News & Politics

Youngkin Expects to Ride Education Issues All the Way to the Governor's Mansion

Youngkin Expects to Ride Education Issues All the Way to the Governor's Mansion
AP Photo/Patrick Semansky

Two weeks ago, the Republican candidate for governor of Virginia, Glenn Youngkin, was in trouble. He was running against one of the true heavyweights of the Democratic Party—former advisor to President Bill Clinton and a former governor of Virginia Terry McAuliffe.

Youngkin was running a good campaign but was lagging in the polls. Then, he got an unexpected gift from his opponent.

Terry McAuliffe wanted to shore up his support among the powerful teachers’ unions. The teachers and their allies on school boards have had a pretty rough go of it recently. Concerned parents had been showing up at school board meetings to complain about the curriculum their kids are being taught.

The arrogant school board members sought to silence the parents, basically telling them to sit down and shut up. The president of the national school board association had sent a letter to the president asking the federal government to treat the threats from some parents as “domestic terrorism.”

And then McAuliffe stuck his foot in it. “I don’t think parents should be telling schools what they should teach,” he said during a debate with Youngkin.

That remark opened the floodgates of passionate opposition by parents and gave a power boost to Youngkin’s campaign.

Virtually overnight, Youngkin flipped the board on McAuliffe. After losing by double digits to the Democrat among independents in most polls. Youngkin now has a double-digit lead among indies. And Youngkin has drawn nearly even with McAuliffe among female voters after trailing badly.

And what’s driving Youngkin’s campaign is parental activism over what is being taught in schools. They reject critical race theory, rules on gender, and the deification of Black Lives Matter.

Fox News:

“We all know education starts with curriculum,” Youngkin told his supporters at a rally on Saturday. “We will teach all history, the good and the bad.”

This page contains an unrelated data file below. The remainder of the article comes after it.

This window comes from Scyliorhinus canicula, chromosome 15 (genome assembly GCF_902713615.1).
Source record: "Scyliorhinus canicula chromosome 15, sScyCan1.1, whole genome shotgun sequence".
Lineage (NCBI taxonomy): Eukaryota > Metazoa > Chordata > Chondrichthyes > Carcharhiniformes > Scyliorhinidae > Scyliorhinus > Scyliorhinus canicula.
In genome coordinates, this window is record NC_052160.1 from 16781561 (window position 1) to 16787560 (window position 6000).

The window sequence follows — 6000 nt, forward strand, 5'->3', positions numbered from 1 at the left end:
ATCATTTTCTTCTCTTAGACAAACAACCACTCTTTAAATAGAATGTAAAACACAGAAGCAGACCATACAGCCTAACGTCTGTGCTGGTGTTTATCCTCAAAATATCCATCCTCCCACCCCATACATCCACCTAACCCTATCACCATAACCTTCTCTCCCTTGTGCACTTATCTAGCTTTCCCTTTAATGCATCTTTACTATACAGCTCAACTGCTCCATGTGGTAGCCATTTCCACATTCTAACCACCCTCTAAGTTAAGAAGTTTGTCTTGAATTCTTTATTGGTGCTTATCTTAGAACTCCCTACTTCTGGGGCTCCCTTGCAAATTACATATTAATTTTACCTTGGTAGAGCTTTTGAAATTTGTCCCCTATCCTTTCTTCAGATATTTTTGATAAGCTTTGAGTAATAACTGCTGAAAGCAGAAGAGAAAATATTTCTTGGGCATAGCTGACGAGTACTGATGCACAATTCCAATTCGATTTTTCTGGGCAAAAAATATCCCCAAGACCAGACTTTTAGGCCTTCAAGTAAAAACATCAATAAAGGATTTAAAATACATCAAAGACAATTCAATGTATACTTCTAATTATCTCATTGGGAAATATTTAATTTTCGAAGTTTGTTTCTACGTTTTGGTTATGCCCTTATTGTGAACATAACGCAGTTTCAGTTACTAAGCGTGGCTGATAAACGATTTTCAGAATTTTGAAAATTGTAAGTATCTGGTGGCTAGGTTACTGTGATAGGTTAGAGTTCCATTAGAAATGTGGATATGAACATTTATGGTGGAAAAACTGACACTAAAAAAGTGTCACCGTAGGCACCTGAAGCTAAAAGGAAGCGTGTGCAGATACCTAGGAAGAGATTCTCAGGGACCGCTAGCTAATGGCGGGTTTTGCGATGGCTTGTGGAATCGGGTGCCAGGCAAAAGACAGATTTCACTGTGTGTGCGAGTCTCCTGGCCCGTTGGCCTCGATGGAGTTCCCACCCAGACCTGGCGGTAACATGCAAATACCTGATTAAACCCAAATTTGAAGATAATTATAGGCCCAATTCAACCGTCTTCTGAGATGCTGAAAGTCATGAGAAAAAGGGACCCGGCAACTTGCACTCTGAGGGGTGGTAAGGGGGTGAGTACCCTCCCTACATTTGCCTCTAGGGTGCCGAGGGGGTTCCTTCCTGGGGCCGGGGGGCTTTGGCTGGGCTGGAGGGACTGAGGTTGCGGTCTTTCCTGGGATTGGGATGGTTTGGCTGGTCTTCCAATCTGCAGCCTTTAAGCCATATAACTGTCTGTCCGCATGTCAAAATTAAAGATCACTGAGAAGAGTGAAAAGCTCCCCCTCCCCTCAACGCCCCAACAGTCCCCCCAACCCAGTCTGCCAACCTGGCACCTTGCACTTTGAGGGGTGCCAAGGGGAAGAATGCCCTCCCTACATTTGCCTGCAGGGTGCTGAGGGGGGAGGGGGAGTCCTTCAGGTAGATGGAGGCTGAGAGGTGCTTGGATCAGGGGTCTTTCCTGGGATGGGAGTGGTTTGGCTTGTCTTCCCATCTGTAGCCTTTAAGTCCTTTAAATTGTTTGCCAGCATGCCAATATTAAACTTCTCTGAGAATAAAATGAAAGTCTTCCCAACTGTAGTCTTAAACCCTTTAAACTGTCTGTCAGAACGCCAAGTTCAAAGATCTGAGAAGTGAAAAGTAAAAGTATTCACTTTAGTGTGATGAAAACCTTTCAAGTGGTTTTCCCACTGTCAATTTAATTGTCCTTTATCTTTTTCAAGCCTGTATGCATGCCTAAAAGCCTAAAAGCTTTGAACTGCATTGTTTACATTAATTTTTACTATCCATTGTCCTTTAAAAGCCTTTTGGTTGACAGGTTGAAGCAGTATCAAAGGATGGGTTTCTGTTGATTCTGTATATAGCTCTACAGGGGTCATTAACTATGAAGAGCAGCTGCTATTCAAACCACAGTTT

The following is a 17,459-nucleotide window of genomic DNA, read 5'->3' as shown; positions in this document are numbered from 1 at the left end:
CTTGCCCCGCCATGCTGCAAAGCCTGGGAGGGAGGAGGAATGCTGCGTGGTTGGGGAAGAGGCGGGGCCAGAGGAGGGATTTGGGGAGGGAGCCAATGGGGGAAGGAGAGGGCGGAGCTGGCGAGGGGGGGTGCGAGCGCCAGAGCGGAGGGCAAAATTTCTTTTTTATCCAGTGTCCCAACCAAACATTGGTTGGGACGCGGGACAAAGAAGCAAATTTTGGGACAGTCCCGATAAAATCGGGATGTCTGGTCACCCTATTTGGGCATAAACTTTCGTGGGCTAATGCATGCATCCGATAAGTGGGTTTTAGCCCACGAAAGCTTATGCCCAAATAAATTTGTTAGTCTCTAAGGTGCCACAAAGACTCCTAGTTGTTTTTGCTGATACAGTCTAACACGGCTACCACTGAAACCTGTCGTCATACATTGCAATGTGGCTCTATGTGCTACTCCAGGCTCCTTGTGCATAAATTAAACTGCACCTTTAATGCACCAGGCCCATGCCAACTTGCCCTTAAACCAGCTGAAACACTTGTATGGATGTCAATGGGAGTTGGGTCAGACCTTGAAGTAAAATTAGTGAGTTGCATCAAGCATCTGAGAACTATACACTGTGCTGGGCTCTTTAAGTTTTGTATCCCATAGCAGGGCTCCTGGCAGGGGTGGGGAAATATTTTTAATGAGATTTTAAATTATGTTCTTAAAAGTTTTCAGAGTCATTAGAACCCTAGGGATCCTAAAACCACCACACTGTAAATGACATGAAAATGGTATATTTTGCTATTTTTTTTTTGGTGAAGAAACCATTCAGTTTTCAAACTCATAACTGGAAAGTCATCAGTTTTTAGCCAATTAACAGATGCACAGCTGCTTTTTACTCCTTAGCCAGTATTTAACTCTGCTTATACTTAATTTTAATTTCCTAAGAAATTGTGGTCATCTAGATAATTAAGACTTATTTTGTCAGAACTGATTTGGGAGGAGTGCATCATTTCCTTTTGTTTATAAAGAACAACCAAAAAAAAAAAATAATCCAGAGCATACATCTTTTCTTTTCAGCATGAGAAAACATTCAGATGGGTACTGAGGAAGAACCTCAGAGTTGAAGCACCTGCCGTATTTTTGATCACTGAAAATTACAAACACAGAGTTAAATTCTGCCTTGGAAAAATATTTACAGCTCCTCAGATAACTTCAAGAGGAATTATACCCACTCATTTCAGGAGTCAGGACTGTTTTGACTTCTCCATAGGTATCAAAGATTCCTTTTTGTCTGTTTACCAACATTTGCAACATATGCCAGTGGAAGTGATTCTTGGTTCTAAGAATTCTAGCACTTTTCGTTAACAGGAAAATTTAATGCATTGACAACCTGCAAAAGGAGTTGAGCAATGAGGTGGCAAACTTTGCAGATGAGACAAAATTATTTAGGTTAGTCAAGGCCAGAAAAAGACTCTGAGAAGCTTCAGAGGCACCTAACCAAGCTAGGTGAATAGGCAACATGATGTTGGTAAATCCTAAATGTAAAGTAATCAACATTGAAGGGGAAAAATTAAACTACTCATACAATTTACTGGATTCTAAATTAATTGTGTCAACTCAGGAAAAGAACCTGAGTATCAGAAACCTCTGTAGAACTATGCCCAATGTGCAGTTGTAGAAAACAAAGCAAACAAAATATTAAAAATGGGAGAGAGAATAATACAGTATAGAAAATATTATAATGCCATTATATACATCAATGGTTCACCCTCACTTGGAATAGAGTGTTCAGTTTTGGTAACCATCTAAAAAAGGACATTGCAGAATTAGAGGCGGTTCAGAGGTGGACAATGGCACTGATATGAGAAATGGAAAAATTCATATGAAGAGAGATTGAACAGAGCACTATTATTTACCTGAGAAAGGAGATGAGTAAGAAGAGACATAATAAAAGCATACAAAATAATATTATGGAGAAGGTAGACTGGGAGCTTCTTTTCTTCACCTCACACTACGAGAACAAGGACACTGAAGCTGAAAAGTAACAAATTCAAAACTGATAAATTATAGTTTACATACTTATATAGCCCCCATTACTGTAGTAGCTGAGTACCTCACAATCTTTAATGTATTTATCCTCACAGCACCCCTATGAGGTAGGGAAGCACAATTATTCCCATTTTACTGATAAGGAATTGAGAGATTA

“America has fabulous chapters and it’s the greatest country in the world, but we also have some important chapters in our history, we must teach them,” Youngkin added, saying that under his administration, children will not be taught “to view everything through a lens of race.”

“We know in our hearts it’s wrong,” Youngkin said. “Dr. Martin Luther King implored us to judge one another based on the content of our character and not the color of our skin. Therefore, on day one, I will ban critical race theory in our schools.”

Education is now the second-most important issue in Virginia, according to the most recent polls. Only the economy and jobs are considered more important to voters. Controversies over masks and mandates are now secondary to the great debate over who will feed and nurture America’s young minds—the parents who raise them or the teachers seeking to indoctrinate them?

Related: They’re at It Again: The Left Is Using Its California Playbook in Virginia

The left has pretty much had its way of teaching children what they want and how they want. They were able to get away with this because parents were either misled or misinformed and, in many cases, simply lied to by teachers and administrators.

But across the country, parents are standing up to protest what they see as the propagandizing of their children. As Youngkin made clear, the kids must be taught everything: the good, the bad, the beautiful, and the ugly.

It appears at this point that Youngkin will ride these issues all the way to the governor’s mansion.

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